Photo source

15 comments:

  1. That's cool. I wish we had something like that here. Actually, I wish we had weather here that would facilitate something like that being a viable option instead of only being able to be open 2 months of the year then getting drenched the other 10. We don't have any sort of ritual to begin summer. It would be nice to start.

    ReplyDelete
    Replies
    1. I believe you. We spent the first week of July in Seattle last year and it barely cracked 72.

      Delete
  2. Oh, my friend. You need to drive that family to Cedar Points in lovely Ohio, on Lake Erie's southern shores. Not only the largest and fastest wooden roller coaster ever built (the Gemini) but so many other spectacular rides for every level of bravery. I avoid the Magnum, myself. Not for nothing has it repeatedly been voted the best amusement park in America.

    ReplyDelete
    Replies
    1. One of the ex-Cedar Point owners is bidding to "update" Playland. One of the frontrunners from what I hear and that's good news.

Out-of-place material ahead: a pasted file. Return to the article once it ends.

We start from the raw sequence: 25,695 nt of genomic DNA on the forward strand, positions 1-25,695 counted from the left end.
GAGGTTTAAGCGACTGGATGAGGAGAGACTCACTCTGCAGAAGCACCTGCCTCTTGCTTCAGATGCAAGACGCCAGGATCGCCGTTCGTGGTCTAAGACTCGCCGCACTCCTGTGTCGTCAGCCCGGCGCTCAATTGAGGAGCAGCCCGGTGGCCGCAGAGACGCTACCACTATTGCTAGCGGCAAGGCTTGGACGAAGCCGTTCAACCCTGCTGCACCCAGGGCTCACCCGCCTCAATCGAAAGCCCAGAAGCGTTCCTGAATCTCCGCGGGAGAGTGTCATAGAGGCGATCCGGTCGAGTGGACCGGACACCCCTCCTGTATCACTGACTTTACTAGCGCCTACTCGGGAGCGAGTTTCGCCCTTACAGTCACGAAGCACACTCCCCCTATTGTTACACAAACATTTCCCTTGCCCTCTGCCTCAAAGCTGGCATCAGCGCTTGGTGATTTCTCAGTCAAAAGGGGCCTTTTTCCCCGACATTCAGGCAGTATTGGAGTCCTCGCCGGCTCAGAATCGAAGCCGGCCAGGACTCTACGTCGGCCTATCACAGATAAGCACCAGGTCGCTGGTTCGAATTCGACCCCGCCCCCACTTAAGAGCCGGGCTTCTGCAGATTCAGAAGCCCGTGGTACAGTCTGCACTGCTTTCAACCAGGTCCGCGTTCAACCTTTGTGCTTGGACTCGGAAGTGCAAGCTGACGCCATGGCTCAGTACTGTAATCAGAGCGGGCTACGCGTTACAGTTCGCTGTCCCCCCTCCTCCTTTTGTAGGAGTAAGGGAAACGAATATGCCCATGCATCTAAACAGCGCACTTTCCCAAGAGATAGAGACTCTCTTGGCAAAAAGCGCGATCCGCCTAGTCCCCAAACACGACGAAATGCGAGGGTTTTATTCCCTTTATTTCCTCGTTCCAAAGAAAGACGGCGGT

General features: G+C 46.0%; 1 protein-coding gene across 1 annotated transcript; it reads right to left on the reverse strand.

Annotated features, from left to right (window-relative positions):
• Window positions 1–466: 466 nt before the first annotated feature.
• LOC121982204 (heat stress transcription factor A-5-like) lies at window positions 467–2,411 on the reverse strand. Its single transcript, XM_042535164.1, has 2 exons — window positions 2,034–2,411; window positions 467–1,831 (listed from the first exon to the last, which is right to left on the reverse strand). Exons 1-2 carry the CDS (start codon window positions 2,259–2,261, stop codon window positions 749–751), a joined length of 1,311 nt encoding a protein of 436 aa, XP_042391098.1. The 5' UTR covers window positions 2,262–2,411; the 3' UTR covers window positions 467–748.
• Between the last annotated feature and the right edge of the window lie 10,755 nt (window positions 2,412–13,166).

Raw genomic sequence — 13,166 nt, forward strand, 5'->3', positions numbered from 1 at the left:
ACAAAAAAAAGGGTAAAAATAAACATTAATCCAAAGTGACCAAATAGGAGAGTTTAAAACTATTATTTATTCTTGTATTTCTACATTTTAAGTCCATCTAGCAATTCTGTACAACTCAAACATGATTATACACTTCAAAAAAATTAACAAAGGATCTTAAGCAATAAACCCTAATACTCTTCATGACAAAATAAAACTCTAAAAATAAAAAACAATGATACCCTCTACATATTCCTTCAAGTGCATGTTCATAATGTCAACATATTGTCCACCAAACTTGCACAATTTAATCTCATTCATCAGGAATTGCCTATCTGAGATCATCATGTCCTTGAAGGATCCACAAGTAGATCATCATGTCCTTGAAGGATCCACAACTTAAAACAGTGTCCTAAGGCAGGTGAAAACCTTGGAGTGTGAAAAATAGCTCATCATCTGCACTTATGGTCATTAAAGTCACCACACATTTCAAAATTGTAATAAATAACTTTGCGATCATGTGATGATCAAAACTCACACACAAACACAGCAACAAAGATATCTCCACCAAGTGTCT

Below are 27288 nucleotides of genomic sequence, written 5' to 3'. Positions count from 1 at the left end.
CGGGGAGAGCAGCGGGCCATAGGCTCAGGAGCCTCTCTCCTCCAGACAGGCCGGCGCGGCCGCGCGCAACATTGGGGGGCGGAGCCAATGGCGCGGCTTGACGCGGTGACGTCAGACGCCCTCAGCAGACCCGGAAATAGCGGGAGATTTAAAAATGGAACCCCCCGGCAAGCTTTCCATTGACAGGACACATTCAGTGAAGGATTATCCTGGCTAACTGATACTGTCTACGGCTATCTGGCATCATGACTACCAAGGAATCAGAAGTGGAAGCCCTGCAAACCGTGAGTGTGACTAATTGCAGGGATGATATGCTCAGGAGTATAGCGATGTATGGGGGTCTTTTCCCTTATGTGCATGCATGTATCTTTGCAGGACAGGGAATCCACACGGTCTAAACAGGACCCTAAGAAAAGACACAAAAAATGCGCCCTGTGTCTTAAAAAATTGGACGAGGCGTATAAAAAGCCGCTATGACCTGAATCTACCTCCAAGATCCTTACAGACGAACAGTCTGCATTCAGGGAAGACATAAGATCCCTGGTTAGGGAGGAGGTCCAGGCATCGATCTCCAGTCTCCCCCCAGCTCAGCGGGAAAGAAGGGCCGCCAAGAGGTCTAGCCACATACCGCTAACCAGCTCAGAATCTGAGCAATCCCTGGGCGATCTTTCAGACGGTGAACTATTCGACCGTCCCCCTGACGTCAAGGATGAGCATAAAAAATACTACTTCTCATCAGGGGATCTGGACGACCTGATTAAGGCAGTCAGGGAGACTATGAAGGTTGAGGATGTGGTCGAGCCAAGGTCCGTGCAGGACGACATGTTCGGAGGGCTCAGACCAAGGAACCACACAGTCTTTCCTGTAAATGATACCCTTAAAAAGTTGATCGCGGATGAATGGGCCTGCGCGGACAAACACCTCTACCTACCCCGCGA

Delete
  3. Laura S., Stamford, CTJuly 2, 2012 at 12:29 PM

    I have amazing childhood memories of Playland. From growing up in the Bronx and going to "Rye Beach" and the pool to our Willard Elementary 6th grade field trip (after moving to Stamford) and even a Pitney Bowes picnic with my future husband. Before that picnic I had no idea the park extended beyond the rides! We now take our boys there at least once a year - the history and the memories are wonderful!

    ReplyDelete
    Replies
    1. You're lucky. Playland's great because it is a smaller, older park and not of Six Flags proportions, but it could stand some updating at least to freshen it up.